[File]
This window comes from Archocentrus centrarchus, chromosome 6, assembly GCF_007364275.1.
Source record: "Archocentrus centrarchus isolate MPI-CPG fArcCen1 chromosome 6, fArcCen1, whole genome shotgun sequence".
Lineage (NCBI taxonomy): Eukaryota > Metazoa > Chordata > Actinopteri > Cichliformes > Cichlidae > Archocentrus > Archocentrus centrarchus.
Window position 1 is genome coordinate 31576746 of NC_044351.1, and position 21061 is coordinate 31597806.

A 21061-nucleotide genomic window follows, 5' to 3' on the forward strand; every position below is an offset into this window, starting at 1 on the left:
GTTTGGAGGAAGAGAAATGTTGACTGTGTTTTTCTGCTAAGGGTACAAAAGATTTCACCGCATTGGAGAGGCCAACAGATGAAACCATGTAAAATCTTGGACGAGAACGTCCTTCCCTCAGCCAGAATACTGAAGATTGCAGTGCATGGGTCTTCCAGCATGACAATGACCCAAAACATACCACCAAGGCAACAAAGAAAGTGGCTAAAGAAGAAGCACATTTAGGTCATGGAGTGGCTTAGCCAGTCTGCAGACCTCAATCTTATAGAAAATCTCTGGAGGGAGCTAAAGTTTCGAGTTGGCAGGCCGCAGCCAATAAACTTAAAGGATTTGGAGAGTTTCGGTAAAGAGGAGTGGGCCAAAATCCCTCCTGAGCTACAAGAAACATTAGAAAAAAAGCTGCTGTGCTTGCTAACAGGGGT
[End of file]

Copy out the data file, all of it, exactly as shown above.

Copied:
This window comes from Archocentrus centrarchus, chromosome 6, assembly GCF_007364275.1.
Source record: "Archocentrus centrarchus isolate MPI-CPG fArcCen1 chromosome 6, fArcCen1, whole genome shotgun sequence".
Lineage (NCBI taxonomy): Eukaryota > Metazoa > Chordata > Actinopteri > Cichliformes > Cichlidae > Archocentrus > Archocentrus centrarchus.
Window position 1 is genome coordinate 31576746 of NC_044351.1, and position 21061 is coordinate 31597806.

A 21061-nucleotide genomic window follows, 5' to 3' on the forward strand; every position below is an offset into this window, starting at 1 on the left:
GTTTGGAGGAAGAGAAATGTTGACTGTGTTTTTCTGCTAAGGGTACAAAAGATTTCACCGCATTGGAGAGGCCAACAGATGAAACCATGTAAAATCTTGGACGAGAACGTCCTTCCCTCAGCCAGAATACTGAAGATTGCAGTGCATGGGTCTTCCAGCATGACAATGACCCAAAACATACCACCAAGGCAACAAAGAAAGTGGCTAAAGAAGAAGCACATTTAGGTCATGGAGTGGCTTAGCCAGTCTGCAGACCTCAATCTTATAGAAAATCTCTGGAGGGAGCTAAAGTTTCGAGTTGGCAGGCCGCAGCCAATAAACTTAAAGGATTTGGAGAGTTTCGGTAAAGAGGAGTGGGCCAAAATCCCTCCTGAGCTACAAGAAACATTAGAAAAAAAGCTGCTGTGCTTGCTAACAGGGGT